I do feel there can be no finer sight in the world than that of a homicidal bulldozer threatening to murder people for daring to defy it.
Let's be honest, we all like our construction equipment to have a bit of attitude.
And that can only mean one thing.
I first learnt of that mighty machine's existence when watching a TV movie about it, sometime in the mid-1970s but my other encounter with it was in the pages of Marvel UK's Planet of the Apes comic, where it featured as a back-up tale.
How I thrilled as it massacred man after man after man.
But, looking at it again, for the first time in roughly forty years, will it still hold the same charm for me?
It starts with a scene familiar to all James Cameron fans; a world where human beings are at war with killer machines possessed by an evil consciousness. Unlike the Terminator franchise, this war is in the distant past and, unlike the Terminator franchise, the human race develops a defence against the machines. A defence which gives us total victory.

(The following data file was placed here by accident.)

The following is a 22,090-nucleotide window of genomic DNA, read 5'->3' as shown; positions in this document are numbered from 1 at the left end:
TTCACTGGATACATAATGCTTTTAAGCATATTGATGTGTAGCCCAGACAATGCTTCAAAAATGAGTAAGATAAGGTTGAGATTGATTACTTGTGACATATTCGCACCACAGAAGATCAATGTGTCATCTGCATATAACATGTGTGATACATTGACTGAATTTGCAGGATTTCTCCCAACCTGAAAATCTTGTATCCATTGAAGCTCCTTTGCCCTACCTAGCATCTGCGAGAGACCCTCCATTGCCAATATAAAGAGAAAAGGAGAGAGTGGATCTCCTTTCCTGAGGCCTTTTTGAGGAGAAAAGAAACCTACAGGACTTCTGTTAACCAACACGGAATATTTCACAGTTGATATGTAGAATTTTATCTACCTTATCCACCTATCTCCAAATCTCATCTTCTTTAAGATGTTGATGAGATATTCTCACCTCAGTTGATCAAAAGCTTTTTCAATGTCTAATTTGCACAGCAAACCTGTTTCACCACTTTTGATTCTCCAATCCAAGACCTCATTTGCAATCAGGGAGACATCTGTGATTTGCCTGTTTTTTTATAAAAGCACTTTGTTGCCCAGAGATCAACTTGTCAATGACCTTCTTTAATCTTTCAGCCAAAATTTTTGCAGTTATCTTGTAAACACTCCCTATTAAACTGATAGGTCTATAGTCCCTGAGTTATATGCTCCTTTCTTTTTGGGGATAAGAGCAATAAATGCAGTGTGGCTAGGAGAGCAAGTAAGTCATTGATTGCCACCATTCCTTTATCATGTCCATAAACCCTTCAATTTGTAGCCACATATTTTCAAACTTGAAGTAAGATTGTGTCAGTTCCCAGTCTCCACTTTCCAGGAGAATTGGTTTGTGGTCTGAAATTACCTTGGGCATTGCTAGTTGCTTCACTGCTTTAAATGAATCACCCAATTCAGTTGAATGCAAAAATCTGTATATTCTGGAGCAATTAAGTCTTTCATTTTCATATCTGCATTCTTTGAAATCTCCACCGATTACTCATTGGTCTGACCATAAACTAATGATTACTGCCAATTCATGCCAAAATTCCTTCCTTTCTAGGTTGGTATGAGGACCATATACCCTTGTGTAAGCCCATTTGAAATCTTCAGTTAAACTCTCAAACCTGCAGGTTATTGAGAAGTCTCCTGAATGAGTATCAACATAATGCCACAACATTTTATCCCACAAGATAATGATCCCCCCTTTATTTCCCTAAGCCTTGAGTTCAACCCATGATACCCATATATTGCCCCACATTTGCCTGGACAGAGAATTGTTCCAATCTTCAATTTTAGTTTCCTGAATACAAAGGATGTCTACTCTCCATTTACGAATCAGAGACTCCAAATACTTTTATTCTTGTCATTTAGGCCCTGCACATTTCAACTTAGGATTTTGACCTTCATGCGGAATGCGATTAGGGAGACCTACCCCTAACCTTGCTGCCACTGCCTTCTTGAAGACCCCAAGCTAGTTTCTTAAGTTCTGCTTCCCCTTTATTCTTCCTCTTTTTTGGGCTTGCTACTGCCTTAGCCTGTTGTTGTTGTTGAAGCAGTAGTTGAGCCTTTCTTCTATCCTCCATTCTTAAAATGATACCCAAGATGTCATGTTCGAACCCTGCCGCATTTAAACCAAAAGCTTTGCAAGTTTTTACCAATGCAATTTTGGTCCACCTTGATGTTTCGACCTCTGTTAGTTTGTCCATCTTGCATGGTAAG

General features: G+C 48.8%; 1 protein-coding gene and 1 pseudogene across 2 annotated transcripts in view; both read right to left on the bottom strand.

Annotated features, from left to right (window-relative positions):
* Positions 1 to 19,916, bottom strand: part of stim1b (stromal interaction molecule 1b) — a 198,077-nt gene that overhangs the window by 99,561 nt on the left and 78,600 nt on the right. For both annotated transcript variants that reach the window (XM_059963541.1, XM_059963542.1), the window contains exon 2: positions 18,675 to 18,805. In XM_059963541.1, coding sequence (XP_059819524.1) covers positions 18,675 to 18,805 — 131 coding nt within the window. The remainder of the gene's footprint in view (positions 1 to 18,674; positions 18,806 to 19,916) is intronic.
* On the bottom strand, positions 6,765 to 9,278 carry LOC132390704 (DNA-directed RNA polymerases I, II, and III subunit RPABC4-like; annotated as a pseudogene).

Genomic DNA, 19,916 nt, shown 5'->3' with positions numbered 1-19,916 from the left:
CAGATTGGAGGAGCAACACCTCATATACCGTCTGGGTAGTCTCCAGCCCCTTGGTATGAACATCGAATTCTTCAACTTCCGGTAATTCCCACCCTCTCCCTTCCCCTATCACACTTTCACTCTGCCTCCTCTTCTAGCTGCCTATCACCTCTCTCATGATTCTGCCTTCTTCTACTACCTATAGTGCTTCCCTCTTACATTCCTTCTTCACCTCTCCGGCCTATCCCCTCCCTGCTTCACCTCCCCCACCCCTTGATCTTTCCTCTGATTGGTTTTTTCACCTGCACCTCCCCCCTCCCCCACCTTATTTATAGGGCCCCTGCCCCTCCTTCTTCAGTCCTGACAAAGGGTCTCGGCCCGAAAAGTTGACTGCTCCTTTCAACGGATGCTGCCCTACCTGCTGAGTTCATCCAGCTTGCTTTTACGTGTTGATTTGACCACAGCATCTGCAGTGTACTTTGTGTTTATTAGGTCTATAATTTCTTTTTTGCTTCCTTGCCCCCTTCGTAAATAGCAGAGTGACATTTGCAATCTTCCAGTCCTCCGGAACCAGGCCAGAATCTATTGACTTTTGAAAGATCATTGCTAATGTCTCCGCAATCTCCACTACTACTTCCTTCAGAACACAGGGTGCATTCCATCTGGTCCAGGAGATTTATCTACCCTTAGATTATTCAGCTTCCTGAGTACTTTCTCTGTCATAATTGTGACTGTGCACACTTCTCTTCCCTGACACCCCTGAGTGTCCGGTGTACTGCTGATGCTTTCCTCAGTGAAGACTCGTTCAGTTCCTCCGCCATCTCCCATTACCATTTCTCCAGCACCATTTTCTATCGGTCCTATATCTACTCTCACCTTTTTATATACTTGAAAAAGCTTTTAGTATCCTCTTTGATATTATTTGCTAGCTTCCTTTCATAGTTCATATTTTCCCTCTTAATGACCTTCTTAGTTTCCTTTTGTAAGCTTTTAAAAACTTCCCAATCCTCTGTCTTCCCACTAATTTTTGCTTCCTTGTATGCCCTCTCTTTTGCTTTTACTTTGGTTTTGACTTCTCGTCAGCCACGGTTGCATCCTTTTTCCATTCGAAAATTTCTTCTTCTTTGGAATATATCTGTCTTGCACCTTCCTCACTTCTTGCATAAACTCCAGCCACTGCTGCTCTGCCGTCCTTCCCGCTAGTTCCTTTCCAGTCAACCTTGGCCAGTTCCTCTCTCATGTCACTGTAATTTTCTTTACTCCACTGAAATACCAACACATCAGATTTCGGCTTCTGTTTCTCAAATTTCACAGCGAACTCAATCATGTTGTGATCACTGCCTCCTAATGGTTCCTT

Sadly, when a team of workmen set out to demolish the temple, in order to start work on an airstrip, the evil consciousness takes over their bulldozer and starts to kill everyone off.
It's not just a tale of serial murder, it's also a tale of distrust; as the moment one man is killed, the workmen quickly turn against each other, blaming everyone except the obvious culprit.
What strikes me about this tale now is how angry everyone is. You do get the feeling that if they themselves could take possession of bulldozers, our cast of characters would all be going on a bit of a homicidal rampage themselves.
Of course, that's the comic. I don't have a clue how the TV movie stands up after all this time. It is, however, up there with Snowbeast as one of the few TV movies that's lodged in my memory from my childhood, so it must have done something right.
Keep Those Things Away From Me - Novel
11 months ago